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‘Overwhelmed by old challenges’, Caribbean leaders say Covid-1 has forced a new war for their nation’s survival – Global Issue


St. Lucia: An almost impossible balance

Philip Joseph Pierre, Prime Minister and Minister of Finance, Economic Development and Youth Economy of St. Lucia, says his nation faces serious challenges due to its small size and the risk of natural disasters and climate change. While struggling to find solutions to existing problems, St. Lucia was attacked by Covid-1.

“We are now flooded by the new, though overwhelmed by the old,” he said in his pre-recorded speech at the annual high-level debate at the UN General Assembly.

The epidemic forced last year’s debate to be held almost entirely practically, but the 2021 session is being held in a hybrid format with a combination of personal and virtual participation.

Mr. Pierre said small island nations, such as St. Lucia, continue to struggle with “almost impossible balancing laws to preserve lives and livelihoods” in the twists and turns of the coronavirus epidemic.

These include pushing back against misinformation about the virus and what he called “vaccine racism” that has seen some countries stockpile vaccines, “other countries are looking helplessly because of the need for jabs due to covid-related deaths.”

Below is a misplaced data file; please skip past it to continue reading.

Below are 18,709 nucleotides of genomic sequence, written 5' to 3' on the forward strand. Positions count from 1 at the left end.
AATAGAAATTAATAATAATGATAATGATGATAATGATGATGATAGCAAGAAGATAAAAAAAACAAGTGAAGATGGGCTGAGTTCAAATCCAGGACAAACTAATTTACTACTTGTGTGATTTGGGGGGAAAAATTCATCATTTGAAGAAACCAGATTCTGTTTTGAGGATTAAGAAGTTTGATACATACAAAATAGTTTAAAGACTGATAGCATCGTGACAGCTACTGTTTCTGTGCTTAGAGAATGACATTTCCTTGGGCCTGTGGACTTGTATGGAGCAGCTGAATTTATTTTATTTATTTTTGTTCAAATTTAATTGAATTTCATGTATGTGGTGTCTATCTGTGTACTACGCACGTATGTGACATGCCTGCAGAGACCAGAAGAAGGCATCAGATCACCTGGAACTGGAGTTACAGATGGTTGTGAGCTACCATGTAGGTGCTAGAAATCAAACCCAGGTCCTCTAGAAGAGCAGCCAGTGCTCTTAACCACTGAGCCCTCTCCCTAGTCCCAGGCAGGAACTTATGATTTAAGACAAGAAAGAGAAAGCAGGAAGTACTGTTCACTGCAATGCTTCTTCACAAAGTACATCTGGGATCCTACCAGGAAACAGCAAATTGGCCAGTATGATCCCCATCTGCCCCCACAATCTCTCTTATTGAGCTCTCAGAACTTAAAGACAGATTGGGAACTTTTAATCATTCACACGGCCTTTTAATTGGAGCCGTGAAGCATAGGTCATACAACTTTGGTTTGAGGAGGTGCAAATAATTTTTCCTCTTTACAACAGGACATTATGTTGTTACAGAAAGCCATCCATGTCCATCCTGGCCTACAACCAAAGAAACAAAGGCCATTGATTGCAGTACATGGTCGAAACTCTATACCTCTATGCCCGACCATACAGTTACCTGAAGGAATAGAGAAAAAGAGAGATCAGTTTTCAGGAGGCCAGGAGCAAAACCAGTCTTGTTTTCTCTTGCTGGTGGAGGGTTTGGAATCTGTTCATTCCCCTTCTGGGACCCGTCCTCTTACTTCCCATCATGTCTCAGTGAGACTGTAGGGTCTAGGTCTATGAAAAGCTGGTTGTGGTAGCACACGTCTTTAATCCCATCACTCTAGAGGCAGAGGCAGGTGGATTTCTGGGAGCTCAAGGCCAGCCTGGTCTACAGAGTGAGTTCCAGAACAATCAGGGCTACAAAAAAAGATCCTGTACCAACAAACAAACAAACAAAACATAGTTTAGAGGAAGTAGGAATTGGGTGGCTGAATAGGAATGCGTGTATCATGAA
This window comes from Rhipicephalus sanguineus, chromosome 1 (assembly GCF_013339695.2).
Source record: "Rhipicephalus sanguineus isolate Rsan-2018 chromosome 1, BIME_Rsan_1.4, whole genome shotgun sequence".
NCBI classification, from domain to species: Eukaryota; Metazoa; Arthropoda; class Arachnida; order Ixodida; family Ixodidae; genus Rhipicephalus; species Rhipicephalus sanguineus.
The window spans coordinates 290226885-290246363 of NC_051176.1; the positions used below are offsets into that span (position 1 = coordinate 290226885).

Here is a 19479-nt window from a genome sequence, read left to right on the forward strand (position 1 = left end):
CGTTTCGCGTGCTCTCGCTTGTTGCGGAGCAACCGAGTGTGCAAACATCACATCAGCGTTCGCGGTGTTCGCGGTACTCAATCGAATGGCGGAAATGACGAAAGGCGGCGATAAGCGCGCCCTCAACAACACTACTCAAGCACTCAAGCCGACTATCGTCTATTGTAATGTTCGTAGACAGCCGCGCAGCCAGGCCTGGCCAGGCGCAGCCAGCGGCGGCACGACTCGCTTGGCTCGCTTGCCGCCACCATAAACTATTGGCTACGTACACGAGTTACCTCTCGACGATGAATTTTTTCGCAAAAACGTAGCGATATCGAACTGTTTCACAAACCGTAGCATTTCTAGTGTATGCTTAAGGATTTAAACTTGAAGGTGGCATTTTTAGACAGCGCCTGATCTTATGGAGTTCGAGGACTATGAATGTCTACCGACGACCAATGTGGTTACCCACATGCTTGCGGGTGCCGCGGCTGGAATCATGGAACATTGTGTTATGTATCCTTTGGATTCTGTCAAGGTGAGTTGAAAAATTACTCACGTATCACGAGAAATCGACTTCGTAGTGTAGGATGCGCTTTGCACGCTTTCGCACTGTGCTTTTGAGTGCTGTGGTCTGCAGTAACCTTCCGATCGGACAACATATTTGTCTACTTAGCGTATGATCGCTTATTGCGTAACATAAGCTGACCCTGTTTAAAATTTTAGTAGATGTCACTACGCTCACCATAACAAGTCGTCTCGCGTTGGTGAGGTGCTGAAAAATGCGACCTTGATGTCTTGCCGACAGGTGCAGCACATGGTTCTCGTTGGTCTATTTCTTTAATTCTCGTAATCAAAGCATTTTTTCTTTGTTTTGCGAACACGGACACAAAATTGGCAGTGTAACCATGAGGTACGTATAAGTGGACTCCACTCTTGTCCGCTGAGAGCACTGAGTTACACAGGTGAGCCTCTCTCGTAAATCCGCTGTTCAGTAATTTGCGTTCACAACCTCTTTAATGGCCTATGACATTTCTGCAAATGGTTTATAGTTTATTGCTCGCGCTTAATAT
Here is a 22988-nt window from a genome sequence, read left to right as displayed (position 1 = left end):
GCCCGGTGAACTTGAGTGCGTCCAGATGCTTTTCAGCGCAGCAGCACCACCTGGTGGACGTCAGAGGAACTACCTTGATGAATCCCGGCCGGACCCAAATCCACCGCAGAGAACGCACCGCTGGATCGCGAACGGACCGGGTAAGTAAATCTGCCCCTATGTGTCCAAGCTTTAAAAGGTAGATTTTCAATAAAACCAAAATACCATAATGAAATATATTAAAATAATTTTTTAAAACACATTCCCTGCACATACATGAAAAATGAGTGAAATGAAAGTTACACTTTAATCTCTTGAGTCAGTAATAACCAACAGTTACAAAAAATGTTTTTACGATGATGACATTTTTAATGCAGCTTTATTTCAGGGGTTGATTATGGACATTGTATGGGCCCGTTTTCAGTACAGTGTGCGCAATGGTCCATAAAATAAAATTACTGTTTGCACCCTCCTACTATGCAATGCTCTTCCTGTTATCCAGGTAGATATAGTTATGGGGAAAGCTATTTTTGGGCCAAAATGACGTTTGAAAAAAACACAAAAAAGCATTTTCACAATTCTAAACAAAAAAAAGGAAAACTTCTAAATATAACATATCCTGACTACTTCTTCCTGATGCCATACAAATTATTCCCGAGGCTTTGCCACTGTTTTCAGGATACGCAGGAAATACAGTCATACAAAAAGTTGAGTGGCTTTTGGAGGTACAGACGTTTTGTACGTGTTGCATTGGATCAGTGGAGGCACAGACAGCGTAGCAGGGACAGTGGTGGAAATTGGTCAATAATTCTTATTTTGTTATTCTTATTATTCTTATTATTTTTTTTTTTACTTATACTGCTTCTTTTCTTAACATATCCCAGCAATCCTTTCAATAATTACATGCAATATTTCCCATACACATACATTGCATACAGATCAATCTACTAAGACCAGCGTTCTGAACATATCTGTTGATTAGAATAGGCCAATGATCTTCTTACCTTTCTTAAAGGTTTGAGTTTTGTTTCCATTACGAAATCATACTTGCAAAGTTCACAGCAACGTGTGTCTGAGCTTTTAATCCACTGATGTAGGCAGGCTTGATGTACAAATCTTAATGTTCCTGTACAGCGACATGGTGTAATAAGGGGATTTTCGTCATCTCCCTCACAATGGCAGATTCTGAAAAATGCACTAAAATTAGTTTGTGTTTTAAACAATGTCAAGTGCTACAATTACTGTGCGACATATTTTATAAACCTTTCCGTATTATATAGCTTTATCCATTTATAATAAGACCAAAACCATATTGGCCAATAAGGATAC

At the same time, Mr. Pierre said the epidemic “seems to have slowed down everything except the deterioration of our favorite planet Earth.” Covid-1 takes the title, “But it is true that the epidemic came at a time when the world was already on an unstable path to 2030. [Development] Agenda and Sustainable Development Goals (SDGs) ”.

With less than a decade to go before the 2030 agenda is achieved, the Prime Minister noted that the UN’s decade-long action needs an urgent solution to “save our global livelihoods.”

“It may be plausible that the Covid-1 pandemic epidemic and the challenge of climate change are confronting us with the inter-problem of symptoms as a cause and effect,” he said. “It provides us with a stern and timely reminder that human health and the health of the planet are connected.”